Road test: Hyundai’s Ioniq offers viable eco options

Korean firm’s answer to electric age has a realistic range of 200km-plus

Make: Hyundai

Model: Ioniq

Year: 2016

Fuel: Electric

Date Reviewed: November 18, 2016

Wed, Nov 23, 2016, 05:04

   

Ioniq is Hyundai’s long-awaited response to the electric age. It comes in three flavours: full electric with an ambitious claimed range of 280km; a regular petrol-electric 1.6-litre hybrid version; and an upcoming plug-in hybrid version the firm is promising will deliver 50km of full-electric driving before resorting back to hybrid mode.

The trio are a timely addition to the brand’s range, demonstrating once more that the Koreans are no longer mere imitators. They aspire to be innovators.

So what’s the Ioniq like? Engineers were clearly focused on efficiency above all else. The styling comes straight from the wind tunnel, where aerodynamics overrule aesthetics. Hyundai staff talk of coupé styling, but it’s not any sleeker than dozens of other lozenge-shaped family cars currently gracing forecourts. And the grey plastic nose on the full-electric version couldn’t be regarded as a styling feat.

The cabin is fine for family motoring with decent legroom in the back, but it has been engineered with weight-saving as a priority. As a result materials not in direct eyeline, seem a little below par.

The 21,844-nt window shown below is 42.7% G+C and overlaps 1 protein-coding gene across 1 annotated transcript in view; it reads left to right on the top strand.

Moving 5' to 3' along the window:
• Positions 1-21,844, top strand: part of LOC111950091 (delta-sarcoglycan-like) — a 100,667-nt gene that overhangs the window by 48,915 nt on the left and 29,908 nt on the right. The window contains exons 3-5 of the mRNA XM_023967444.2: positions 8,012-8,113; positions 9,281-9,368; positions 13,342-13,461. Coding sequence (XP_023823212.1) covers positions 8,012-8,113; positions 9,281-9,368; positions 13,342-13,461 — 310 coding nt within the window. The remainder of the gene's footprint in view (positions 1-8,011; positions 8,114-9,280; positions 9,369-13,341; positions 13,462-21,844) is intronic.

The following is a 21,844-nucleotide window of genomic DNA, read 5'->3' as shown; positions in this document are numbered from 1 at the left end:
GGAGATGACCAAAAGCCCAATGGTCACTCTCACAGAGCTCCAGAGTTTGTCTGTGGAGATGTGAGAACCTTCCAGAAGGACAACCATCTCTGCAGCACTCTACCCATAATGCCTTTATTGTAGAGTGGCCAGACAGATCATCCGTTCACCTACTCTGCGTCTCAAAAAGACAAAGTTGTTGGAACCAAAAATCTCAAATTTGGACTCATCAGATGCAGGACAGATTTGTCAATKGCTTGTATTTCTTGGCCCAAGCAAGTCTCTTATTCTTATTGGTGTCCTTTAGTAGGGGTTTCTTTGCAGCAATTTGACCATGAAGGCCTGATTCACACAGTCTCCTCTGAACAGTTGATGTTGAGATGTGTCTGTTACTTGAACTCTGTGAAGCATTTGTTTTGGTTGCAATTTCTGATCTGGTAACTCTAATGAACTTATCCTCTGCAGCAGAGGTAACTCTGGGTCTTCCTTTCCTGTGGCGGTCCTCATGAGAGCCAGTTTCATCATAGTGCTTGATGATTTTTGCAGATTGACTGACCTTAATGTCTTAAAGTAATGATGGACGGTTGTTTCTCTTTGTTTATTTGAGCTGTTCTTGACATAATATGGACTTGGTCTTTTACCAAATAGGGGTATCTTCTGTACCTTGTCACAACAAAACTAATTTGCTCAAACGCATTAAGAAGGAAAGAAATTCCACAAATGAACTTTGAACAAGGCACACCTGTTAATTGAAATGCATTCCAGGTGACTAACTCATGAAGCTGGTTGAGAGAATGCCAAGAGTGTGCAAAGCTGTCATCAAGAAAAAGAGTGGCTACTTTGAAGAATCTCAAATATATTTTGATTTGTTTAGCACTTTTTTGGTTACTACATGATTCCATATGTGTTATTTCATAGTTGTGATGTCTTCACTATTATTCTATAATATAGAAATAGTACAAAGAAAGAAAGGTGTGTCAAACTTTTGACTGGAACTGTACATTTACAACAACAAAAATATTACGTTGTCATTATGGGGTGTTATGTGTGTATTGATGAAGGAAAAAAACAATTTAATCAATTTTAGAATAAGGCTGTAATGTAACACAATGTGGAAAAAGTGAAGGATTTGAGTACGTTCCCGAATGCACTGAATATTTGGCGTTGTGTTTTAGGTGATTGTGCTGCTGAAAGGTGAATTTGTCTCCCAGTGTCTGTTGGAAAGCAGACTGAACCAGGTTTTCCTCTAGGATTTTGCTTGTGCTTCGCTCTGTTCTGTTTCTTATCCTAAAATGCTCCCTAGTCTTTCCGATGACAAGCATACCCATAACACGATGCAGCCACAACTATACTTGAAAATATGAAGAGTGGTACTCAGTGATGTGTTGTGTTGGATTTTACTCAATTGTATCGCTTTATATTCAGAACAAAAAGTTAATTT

Despite a shared styling and name, these are three quite distinct cars. And it’s not just a matter of plug sockets.

During a recent in-depth test event for European car of the year, we had the opportunity to pit the hybrid against the electric variant.

While the hybrid is more agile and engaging, thanks in part to its better rear suspension setup, the all-electric version is noticeably quicker in a straight line. An official 0-100km/h time of 10.8 seconds for the hybrid doesn’t match the 9.9 seconds for the full-electric version when in sport mode, or even the 10.2 seconds in normal mode. And those figures don’t do justice to the immediate torque surge you get when you floor the accelerator in so-called “Sport” mode.

Ride quality

By opting for a simpler torsion beam rear suspension, the all-electric Ioniq can accommodate the larger 28kWh battery pack in the rear without losing too much bootspace (down 93 litres on the hybrid).

However, it does mean more bodyroll. Clearly, despite the coupé references, this is not a car you throw into corners - and it tends to understeer - but thanks to the impressive acceleration of the electric powertrain you can power out of bends faster than the hybrid.

And so we come to the elephant in every electric car garage: range anxiety.